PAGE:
While fragrances seem like they would be less of a threat, they are in many ways more pervasive. Have you ever passed by someone that smelled like they doused themselves in an entire bottle of cologne? Or walked into a house and been hit in the nose by an air freshener? Or picked up on the lingering, intense scent of laundry detergent? Even though we may not come into physical contact with fragrance compounds in these cases, the fact that we're smelling them in means they are volatile – or in the air around us – and that we're breathing them in, and they're affecting our bodies.
As for fragrances in personal care products, these can have a more direct on our skin and beyond. The vast majority of what we apply topically soaks into our tissue, which is why it's absolutely critical to hold your body care to the same standards as the food you eat.
How to Minimize Exposure
1. Always read the ingredients
I cannot possibly emphasize enough the importance of reading through every ingredient on the products you bring into your home, whether you're adorning them, eating them, or cleaning with them. Don't be fooled by a long list of what's not in the product – always check to see what is. If you see the words 'flavor' or 'fragrance,' whether natural or not, look for a healthier alternative without.
2. Avoid products with unfamiliar ingredients in general
While these are just two of many ingredients worth avoiding, in general seek products that are only made of stuff you're familiar with. Any type of product you're coming into close proximity with should not have – and does not need – chemicals that you've never heard of. Flavors, fragrances, fillers and preservatives all tend to go hand in hand.
3. Keep it simple
The good news is that there are plenty of companies out there that still have their integrity intact and use quality ingredients. When purchasing food, stick to packaged items that only have a small handful of ingredients (ideally around 6 or less for digestibility). For cleaning supplies, keep in mind that almost everything in your home can be cleaned with castile soap and vinegar – check out the section titled 'Clean Up Your Cleaning Supplies' of this Journal post for a list of what I use in our home and apothecary.
4. Don't be deceived by alluring branding.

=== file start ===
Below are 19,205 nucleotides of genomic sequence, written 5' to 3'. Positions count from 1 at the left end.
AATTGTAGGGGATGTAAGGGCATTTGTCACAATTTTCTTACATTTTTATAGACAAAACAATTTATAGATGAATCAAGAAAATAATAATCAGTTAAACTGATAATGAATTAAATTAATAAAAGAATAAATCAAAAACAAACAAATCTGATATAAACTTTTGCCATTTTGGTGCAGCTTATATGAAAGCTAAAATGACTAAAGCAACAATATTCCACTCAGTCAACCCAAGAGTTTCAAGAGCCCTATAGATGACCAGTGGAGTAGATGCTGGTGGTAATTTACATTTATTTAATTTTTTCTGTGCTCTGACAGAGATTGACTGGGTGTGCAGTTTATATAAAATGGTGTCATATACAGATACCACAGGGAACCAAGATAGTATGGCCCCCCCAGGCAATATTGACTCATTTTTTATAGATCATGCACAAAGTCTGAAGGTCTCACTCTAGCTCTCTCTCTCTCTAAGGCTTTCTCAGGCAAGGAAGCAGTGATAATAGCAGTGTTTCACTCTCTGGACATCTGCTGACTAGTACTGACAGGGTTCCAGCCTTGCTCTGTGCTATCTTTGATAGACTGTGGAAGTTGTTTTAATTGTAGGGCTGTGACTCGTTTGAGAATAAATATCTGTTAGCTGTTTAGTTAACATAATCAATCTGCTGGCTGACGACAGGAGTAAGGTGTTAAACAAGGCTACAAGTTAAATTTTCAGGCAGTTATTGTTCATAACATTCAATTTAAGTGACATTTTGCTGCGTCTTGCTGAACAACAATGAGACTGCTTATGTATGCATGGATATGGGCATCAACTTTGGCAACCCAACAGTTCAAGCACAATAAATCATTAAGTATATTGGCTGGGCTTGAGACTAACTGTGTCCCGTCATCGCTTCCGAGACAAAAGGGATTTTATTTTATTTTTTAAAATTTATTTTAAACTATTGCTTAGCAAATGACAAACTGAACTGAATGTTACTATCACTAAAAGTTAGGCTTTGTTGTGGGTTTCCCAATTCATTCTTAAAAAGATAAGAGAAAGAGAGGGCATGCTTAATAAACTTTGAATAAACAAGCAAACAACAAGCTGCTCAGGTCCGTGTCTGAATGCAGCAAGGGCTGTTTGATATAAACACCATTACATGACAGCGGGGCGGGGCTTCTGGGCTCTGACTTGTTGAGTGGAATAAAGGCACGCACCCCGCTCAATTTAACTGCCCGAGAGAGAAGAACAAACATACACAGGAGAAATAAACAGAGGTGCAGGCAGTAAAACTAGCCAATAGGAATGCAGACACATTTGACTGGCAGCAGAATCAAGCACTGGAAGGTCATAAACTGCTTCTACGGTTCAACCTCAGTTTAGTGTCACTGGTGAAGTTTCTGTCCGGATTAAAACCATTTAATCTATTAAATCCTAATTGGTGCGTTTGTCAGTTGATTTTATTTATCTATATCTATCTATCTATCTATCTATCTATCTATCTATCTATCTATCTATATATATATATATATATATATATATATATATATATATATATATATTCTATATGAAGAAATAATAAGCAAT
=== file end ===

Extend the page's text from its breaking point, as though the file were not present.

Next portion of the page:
When it comes to body care, the branding can be especially deceptive. Just because a tiny jar of cream costs $150 or boasts an organic formulation doesn't mean it's actually good for your skin. The only way to discern whether its worth using is by checking the ingredients. Websites will often boldly display a few active ingredients but hide the full list – if you have to hunt for it, that's usually a sign they don't want you to read it.
5. Do a bit of research
If a label has a few things you don't recognize, a quick search on Google, Wikipedia or the EWG Skin Deep Database should help you make an informed decision. Just keep in mind that simpler tends to be better when it comes to our skin, and that plants in their various traditional formats (oils, infusions, butters, vinegars etc.) general have all of our topical needs covered.
Paving the Way for Better Products
If there is a product you love that is using flavors or fragrances, write to the brand. Government regulations move at a glacial pace, but consumer demand shapes how companies run. When loyal customers express concerns about questionable ingredients, the matter will certainly look into if they might lose business. According to the founder of Spindrift – one of the only sparkling waters with real fruit, not flavors – customer concerns about flavor composition (and opaque responses from suppliers) prompted their removal and shaped their commitment to authentic ingredients.
By using our collective voices and purchasing power to choose what we want to buy and use, we ultimately encourage companies to make better choices on our behalf. Flavors and fragrances are deeply entrenched in our supply chain, but if we spread the word and refuse to partake, this toxic duo will eventually go out of fashion – and both our bodies and the environment will benefit.